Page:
From there they moved to evangelism in the slums of Duluth, Minnesota, at Duluth Bethel, a national Sailor's Rest. Their ministry included services, home visits, tent meetings, and other pastoral activities. Following this period, the Ashers were asked to assist Dr. J. Wilbur Chapman, Presbyterian evangelist. This activity continued for seven years in American cities and later around the world in eighteen countries. The group worked in prisons, seaports, soldiers' and sailors' homes, and churches.
Virginia Asher's illness put an end to these years after which the Ashers renewed a friendship with Billy and Ma Sunday. She was asked to take Mrs. Sunday's place at a meeting in Canton, Ohio, when the latter was unable to go. This began seventeen years of association with the Sunday evangelistic work which included singing, both as a soloist and with Homer Rodeheaver. Virginia Asher was given free choice of her work in cities where the revivals were held, and she became concerned with women in industry and business. As a result, she held services at convenient times for these women, as well as leading meetings for Billy Sunday during the campaigns.
The main thrust of her work was the formation of Bible classes for women involved in the business world. Gradually these groups came to be known as the Virginia Asher Councils, formed to perpetuate the work after the Sunday party had left the city. At the suggestion of a member in Washington, D.C., Mrs. Asher formed a National Council to create a permanent organization. The first meeting was held at Winona Lake, Indiana, in 1922. In 1923 Mrs. Asher was elected honorary president and chaplain of the National Federation of the Virginia Asher Business Women's Councils. The National Council grew rapidly. In 1925 it voted to build a hospital for lepers in Soonchun, Korea. Other interests of the Council included the Pocket Testament League, work with Jews in Warsaw, Poland, and support of a camp cottage, the Villa, at Winona Lake for rest and recreation of business girls. Emphasis continued to be on Bible study as the primary activity of the groups.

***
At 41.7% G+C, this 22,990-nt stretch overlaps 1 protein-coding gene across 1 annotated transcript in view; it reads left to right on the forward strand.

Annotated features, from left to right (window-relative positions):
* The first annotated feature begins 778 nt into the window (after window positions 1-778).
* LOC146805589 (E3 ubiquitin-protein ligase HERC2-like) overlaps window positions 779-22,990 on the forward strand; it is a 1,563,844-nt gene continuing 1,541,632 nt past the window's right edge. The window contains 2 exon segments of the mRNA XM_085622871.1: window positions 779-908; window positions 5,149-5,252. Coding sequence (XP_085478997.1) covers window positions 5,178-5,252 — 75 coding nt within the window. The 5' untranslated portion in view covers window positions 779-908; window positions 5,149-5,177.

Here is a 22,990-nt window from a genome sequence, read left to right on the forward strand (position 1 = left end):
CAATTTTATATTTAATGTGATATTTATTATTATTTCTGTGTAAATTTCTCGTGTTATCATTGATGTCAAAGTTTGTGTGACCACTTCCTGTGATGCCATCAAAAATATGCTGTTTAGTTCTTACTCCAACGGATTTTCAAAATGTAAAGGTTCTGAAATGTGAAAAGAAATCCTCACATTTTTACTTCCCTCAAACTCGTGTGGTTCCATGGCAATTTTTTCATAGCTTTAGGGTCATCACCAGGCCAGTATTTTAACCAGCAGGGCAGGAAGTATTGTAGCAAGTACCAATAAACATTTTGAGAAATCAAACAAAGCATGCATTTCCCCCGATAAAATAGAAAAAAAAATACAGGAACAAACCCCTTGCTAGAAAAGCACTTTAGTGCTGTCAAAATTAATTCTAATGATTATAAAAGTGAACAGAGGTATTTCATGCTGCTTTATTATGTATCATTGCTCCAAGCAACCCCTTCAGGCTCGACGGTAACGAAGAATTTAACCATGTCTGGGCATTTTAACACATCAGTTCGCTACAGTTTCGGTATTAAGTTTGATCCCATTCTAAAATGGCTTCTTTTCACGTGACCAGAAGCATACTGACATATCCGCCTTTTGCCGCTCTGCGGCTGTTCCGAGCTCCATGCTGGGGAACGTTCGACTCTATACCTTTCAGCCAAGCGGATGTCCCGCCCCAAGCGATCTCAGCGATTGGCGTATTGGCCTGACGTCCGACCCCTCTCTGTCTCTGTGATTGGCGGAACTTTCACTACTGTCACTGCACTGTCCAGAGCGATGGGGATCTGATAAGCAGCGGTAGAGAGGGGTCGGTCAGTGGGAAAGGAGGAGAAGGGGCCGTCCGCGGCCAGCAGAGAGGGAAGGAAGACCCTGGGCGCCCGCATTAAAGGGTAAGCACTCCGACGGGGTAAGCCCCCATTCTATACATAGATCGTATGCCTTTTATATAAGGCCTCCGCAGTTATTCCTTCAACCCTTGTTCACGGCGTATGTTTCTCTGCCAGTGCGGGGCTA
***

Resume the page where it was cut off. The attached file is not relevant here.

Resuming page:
Ill health forced Virginia Asher's retirement, and she died in May 1937, at Winona Lake, Indiana, where the Ashers had lived since the early 1920s.
1 Negative File
8 Photograph Files
Language of Materials
Accruals and Additions
The material in this collection was given to the Billy Graham Center Archives in November 1981 from Edna Asher Case.
January 15, 1982
Frances L. Brocker
The following books have been given to the Evangelism and Missions Collection, Buswell Library.
Alexander, Charles M., ed. Alexander's Gospel Songs (New York, NY: Fleming H. Revell, 1908).
Clarke, Sarah D. The Founding of the Pacific Garden Mission (Chicago, IL: Bronson Canode Printing Company, 1914).
Sunday, William Ashley. Autobiography of Billy Sunday (Winona Lake, IN: Mrs. W. A. Sunday, undated).
- Asher, Virginia Healey, 1869-1937.
- Asher, William.
- Biederwolf, William E. (William Edward), 1867-1939.
- Chapman, J. Wilbur (John Wilbur), 1859-1918.
- Church work with women -- United States.
- Church work with women.
- City missions -- United States.
- City missions.
- Evangelistic work -- United States.
- Evangelistic work.
- Fuller, Charles Edward, 1887-1968.
- Old Fashioned Revival Hour (Radio program)
- Rodeheaver, Homer A. (Homer Alvan), 1880-1955.
- Sunday, Billy, 1862-1935.
- Women -- Religious life.
- Collection 197 Papers of Virginia Healey Asher
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- Describing Archives: A Content Standard